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Commission Says Parole Should Return In Maine


A commission has recommended that parole should be re-established in Maine.


Maine was one of the first states in the nation to abolish parole in 1976. However, parole remains for those sentenced prior to the date of the law that abolished parole in the state. There are currently 11 people on parole and while there is an active parole board, only a handful could be eligible for those sentenced before it's eradication.


The commission was made of members of the senate and house, a judge, prosecutor, representative of the incarcerated, and expert on criminal procedure (defense attorney James Mason). Among others. It came to its conclusion after five meetings and representations from those who would be affected by the proposed change.


Its focus was on how parole worked in other states, particularly in Colorado, the benefits and drawbacks of parole, different models for delivering it, the effect of parole on parolees, the costs and saving, and how to implement any change.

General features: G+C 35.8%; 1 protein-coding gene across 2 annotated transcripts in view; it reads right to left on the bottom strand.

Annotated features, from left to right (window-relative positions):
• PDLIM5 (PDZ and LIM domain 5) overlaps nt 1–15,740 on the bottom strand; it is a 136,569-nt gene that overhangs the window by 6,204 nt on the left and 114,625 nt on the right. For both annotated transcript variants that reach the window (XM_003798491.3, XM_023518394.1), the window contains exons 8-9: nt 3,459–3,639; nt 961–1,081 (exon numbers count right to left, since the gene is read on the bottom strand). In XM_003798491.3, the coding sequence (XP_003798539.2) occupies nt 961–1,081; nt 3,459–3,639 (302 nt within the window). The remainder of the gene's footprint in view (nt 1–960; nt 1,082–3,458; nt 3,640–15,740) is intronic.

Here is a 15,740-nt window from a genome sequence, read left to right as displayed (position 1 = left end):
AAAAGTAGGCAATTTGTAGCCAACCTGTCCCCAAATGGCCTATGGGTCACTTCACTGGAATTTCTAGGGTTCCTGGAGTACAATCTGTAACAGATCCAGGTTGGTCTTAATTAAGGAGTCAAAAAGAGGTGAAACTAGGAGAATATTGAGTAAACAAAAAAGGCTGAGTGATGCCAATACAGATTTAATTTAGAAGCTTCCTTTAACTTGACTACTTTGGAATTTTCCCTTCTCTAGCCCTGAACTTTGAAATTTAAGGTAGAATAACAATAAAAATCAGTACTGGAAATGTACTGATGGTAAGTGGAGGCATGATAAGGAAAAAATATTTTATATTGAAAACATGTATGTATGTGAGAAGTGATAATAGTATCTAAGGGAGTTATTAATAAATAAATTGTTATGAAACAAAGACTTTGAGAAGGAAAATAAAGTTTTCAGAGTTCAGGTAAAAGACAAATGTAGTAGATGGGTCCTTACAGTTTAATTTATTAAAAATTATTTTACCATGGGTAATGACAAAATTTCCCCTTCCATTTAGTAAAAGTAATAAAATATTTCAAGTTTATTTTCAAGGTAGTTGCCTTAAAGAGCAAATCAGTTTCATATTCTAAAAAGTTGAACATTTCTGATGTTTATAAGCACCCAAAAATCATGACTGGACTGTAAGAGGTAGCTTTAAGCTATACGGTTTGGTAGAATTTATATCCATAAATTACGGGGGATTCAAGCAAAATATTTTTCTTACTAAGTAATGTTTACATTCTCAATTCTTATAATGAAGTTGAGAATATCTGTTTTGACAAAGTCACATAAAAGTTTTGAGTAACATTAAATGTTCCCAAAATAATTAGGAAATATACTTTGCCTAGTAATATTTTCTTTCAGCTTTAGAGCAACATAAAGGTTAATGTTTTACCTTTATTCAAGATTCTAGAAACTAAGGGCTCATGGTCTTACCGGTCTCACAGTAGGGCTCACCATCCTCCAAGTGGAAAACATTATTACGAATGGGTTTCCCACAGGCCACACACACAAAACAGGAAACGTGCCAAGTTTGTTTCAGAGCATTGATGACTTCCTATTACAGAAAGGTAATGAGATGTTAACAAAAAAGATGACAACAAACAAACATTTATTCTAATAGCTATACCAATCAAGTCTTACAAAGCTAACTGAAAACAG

In its report, commission said it found racial disparities between the prison population and the demographics in the state to be "staggering." There was a three-fold over representation of non-white male inmates, and double that if female non-whites, compared to Maine's demographics.


The commission said the Maine Department of Corrections Year-End Adult Data Reports from 2021 and 2020 showed that 18% of the male prison population and 12% of the female prison population is non-white, compared to only 5.8% of the state population.


It's recommendation to re-establish parole also came with another for extra resources for victims, since they too can often commit offenses in the future, and legal representation for those going through the process. It also said there should be reform of mandatory minimum penalties.


However the vote to re-establish parole was not unanimous. Seven voted for it, two voted against, and another three (including the prosecutor representative) abstained. Supporters were Sen. Craig Hickman, Rep. Charlotte Warren, Rep. Jeffery Evangelos, Joseph Jackson, James Mason, Arthur Jones, Whitney Parrish. Those who opposed were Commissioner Randall Liberty, Sen. Cyrway. Abstained were Laura Yustak, William Stokes, Natasha Irving (prosecutor).






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